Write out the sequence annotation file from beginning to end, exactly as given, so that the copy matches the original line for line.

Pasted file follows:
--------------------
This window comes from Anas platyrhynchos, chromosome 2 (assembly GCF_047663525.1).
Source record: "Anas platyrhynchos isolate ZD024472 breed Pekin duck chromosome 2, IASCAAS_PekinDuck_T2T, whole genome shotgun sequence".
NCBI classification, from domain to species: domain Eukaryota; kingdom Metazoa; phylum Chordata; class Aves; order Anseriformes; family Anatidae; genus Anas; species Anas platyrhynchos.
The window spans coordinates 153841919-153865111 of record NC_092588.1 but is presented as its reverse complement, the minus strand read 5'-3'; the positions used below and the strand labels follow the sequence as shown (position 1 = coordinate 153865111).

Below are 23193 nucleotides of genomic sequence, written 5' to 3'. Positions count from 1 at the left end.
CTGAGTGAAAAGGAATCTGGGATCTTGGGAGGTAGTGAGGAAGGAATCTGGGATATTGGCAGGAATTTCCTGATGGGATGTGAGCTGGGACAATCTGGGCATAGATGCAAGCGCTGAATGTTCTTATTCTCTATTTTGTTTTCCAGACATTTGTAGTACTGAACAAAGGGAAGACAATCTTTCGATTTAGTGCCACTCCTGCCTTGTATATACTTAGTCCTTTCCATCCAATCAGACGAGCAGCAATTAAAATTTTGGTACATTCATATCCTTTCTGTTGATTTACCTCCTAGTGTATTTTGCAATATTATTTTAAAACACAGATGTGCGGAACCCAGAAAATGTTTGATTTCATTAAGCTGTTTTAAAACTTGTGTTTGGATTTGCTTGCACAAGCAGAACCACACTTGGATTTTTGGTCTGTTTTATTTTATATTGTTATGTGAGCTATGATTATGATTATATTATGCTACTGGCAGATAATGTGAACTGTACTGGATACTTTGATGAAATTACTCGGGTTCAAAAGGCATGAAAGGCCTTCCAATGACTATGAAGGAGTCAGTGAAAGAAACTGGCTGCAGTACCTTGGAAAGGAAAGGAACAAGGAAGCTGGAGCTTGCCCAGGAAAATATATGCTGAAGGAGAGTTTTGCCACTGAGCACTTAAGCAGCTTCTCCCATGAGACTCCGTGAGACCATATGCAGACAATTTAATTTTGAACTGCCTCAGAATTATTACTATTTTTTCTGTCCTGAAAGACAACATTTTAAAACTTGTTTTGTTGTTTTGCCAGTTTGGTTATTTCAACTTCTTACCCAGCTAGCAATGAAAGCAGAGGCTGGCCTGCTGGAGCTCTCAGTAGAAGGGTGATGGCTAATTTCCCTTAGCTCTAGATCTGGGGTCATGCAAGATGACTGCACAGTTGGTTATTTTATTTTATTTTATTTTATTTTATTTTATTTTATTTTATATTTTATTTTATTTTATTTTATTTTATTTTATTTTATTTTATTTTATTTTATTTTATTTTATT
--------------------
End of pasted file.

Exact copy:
This window comes from Anas platyrhynchos, chromosome 2 (assembly GCF_047663525.1).
Source record: "Anas platyrhynchos isolate ZD024472 breed Pekin duck chromosome 2, IASCAAS_PekinDuck_T2T, whole genome shotgun sequence".
NCBI classification, from domain to species: domain Eukaryota; kingdom Metazoa; phylum Chordata; class Aves; order Anseriformes; family Anatidae; genus Anas; species Anas platyrhynchos.
The window spans coordinates 153841919-153865111 of record NC_092588.1 but is presented as its reverse complement, the minus strand read 5'-3'; the positions used below and the strand labels follow the sequence as shown (position 1 = coordinate 153865111).

Below are 23193 nucleotides of genomic sequence, written 5' to 3'. Positions count from 1 at the left end.
CTGAGTGAAAAGGAATCTGGGATCTTGGGAGGTAGTGAGGAAGGAATCTGGGATATTGGCAGGAATTTCCTGATGGGATGTGAGCTGGGACAATCTGGGCATAGATGCAAGCGCTGAATGTTCTTATTCTCTATTTTGTTTTCCAGACATTTGTAGTACTGAACAAAGGGAAGACAATCTTTCGATTTAGTGCCACTCCTGCCTTGTATATACTTAGTCCTTTCCATCCAATCAGACGAGCAGCAATTAAAATTTTGGTACATTCATATCCTTTCTGTTGATTTACCTCCTAGTGTATTTTGCAATATTATTTTAAAACACAGATGTGCGGAACCCAGAAAATGTTTGATTTCATTAAGCTGTTTTAAAACTTGTGTTTGGATTTGCTTGCACAAGCAGAACCACACTTGGATTTTTGGTCTGTTTTATTTTATATTGTTATGTGAGCTATGATTATGATTATATTATGCTACTGGCAGATAATGTGAACTGTACTGGATACTTTGATGAAATTACTCGGGTTCAAAAGGCATGAAAGGCCTTCCAATGACTATGAAGGAGTCAGTGAAAGAAACTGGCTGCAGTACCTTGGAAAGGAAAGGAACAAGGAAGCTGGAGCTTGCCCAGGAAAATATATGCTGAAGGAGAGTTTTGCCACTGAGCACTTAAGCAGCTTCTCCCATGAGACTCCGTGAGACCATATGCAGACAATTTAATTTTGAACTGCCTCAGAATTATTACTATTTTTTCTGTCCTGAAAGACAACATTTTAAAACTTGTTTTGTTGTTTTGCCAGTTTGGTTATTTCAACTTCTTACCCAGCTAGCAATGAAAGCAGAGGCTGGCCTGCTGGAGCTCTCAGTAGAAGGGTGATGGCTAATTTCCCTTAGCTCTAGATCTGGGGTCATGCAAGATGACTGCACAGTTGGTTATTTTATTTTATTTTATTTTATTTTATTTTATTTTATTTTATATTTTATTTTATTTTATTTTATTTTATTTTATTTTATTTTATTTTATTTTATTTTATTTTATT